Biden says economic recovery a marathon, not a sprint amid weak jobs report
WASHINGTON - U.S. employers added just 266,000 jobs last month, sharply lower than in March and a sign that some businesses are struggling to find enough workers. The report was a speed bump for President Joe Biden’s promised economic comeback and further complicated his proposed $4 trillion plans on infrastructure, education and children.
"When we came into office, we knew we were facing a once-in-a-century pandemic and a once-in-a-generation economic crisis. And we knew this wouldn’t be a sprint — it would be a marathon," Biden said Friday in response to the jobs report.
The economic rebound from the pandemic recession has been so fast that many businesses, particularly in the hard-hit hospitality sector — which includes restaurants, bars and hotels — have been unable to fill all their job openings. Some unemployed people have also been reluctant to look for work because they fear catching the virus.
Others have entered new occupations rather than return to their old jobs. And many women, especially working mothers, have had to leave the workforce to care for children.
In addition, construction companies and manufacturers, especially automakers, have been left short of parts as a result of clogged supply chains and have had to slow production for now. Both sectors pulled back on hiring in April.
With viral cases declining and states and localities easing restrictions, businesses have added jobs for four straight months, the Labor Department said Friday. But as more people have begun looking for work, more people are being counted as unemployed: In April, the unemployment rate ticked up from 6% to 6.1% in March.
Economists had projected roughly 1 million added jobs last month, and the modest hiring indicated that the $1.9 trillion coronavirus relief package has provided an uneven boost so far.
Biden added that his pandemic relief package "was designed to help us over the course of a year, not 60 days. A year. We never thought that after the first 50 or 60 days everything would be fine. Today, there’s more evidence our economy is moving in the right direction. But it’s clear we have a long way to go."
President Joe Biden speaks about the April jobs report in the East Room of the White House in Washington, D.C., on May 7, 2021. (Photo by SAUL LOEB/AFP via Getty Images)
The president’s political opponents say the legislation actually worsened problems in at least one way, with expanded unemployment benefits in Biden’s relief package that gave the jobless a reason to stay at home instead of seeking work. Biden said the jobs report doesn’t show that, and advocates for his plans can argue that the report shows that more spending is needed to sustain the economy.
The U.S. Chamber of Commerce, which represents businesses, put the blame squarely on the relatively generous unemployment benefits. The group said the checks prevent people from accepting jobs.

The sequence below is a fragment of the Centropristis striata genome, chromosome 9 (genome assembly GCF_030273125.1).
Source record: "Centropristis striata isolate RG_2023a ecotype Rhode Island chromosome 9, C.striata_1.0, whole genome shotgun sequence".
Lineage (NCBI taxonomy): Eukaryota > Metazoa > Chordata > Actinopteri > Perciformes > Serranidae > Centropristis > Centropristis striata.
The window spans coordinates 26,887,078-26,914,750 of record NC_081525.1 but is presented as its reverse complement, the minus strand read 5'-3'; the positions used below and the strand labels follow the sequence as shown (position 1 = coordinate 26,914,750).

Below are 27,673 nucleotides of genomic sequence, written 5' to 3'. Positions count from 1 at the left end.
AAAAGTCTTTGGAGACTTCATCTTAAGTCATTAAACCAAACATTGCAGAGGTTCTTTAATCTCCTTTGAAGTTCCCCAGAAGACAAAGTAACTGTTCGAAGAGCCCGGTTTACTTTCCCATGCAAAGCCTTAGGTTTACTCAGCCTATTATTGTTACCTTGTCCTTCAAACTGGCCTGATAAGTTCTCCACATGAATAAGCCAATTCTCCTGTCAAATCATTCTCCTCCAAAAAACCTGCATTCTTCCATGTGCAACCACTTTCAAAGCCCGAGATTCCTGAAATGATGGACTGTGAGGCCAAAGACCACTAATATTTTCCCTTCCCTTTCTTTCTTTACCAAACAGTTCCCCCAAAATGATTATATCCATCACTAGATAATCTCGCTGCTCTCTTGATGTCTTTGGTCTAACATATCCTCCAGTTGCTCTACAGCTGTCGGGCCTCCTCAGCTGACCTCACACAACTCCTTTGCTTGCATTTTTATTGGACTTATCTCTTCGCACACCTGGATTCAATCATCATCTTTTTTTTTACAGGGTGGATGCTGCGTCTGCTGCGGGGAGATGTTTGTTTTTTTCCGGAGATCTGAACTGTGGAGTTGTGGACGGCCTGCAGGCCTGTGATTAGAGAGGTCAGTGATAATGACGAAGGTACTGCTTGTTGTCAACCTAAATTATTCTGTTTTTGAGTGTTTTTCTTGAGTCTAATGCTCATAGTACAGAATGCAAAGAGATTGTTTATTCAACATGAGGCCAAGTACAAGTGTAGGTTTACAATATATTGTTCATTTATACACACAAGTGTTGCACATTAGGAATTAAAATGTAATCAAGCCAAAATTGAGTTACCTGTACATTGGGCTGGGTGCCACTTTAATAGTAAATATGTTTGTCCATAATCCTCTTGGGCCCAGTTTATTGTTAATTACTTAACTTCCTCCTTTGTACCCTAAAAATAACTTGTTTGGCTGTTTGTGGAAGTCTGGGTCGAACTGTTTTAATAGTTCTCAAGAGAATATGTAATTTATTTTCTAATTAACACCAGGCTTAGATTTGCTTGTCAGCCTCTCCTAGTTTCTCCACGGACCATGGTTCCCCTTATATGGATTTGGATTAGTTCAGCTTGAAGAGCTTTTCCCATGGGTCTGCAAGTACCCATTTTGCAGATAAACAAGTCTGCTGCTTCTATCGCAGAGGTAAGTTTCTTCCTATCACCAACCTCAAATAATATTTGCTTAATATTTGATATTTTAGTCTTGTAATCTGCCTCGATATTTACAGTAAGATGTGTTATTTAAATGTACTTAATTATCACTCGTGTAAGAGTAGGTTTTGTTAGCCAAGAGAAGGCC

"One step policymakers should take now is ending the $300 weekly supplemental unemployment benefit," said Neil Bradley, chief policy officer at the Chamber. "Based on the Chamber’s analysis, the $300 benefit results in approximately one in four recipients taking home more in unemployment than they earned working."
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At the same time, optimism about the economic recovery is growing. Many Americans are flush with cash after having received $1,400 federal relief checks, along with savings they have built up after cutting back on travel, entertainment and dining out over the past year. Millions of consumers have begun spending their extra cash on restaurant meals, airline tickets, road trips and new cars and homes.
Most economists expect job growth to strengthen as more vaccinations are administered and trillions in government aid spreads through the economy. Even if another uptick in COVID-19 cases were to occur, analysts don’t expect most states and cities to reimpose tough business restrictions. Oxford Economics, a consulting firm, predicts that a total of 8 million jobs will be added this year, reducing the unemployment rate to a low 4.3% by year’s end.
From month to month, though, the gains in the job market could prove choppy, as Friday's jobs report suggested.
"This sort of stop-start pace of hiring means the job market recovery could be more laborious than hoped," said Leslie Preston, an economist at TD Economics. "We continue to expect that with government stimulus and ongoing vaccinations supporting a release of pent-up demand that hiring will return to a more solid pace over the coming months."
Among industries, the sharpest loss last month was in temporary work, which shed 111,000 jobs. Construction companies added no jobs in April after having added 97,000 in March. Manufacturing lost 18,000 positions after hiring 54,000 the previous month. And transportation and warehousing cut 74,000 jobs after months of solid gains.
By contrast, restaurants, hotels, and entertainment venues — businesses that have complained the loudest about a shortage of workers — added 331,000 jobs in April, even more than their 206,000 increase in March.
In its report Friday, the government also sharply lowered its estimate of March’s job gain to 770,000 from its earlier estimate of 916,000.
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But job postings are now significantly above pre-pandemic levels, evidence that companies are increasingly confident that business is picking up and that they want to hire. Yet there are still about 4 million people who dropped out of the workforce during the pandemic.
In an encouraging sign in Friday's report, 430,000 people started looking for jobs in April, though not all found work, which is why the jobless rate rose slightly.
The Associated Press contributed to this report.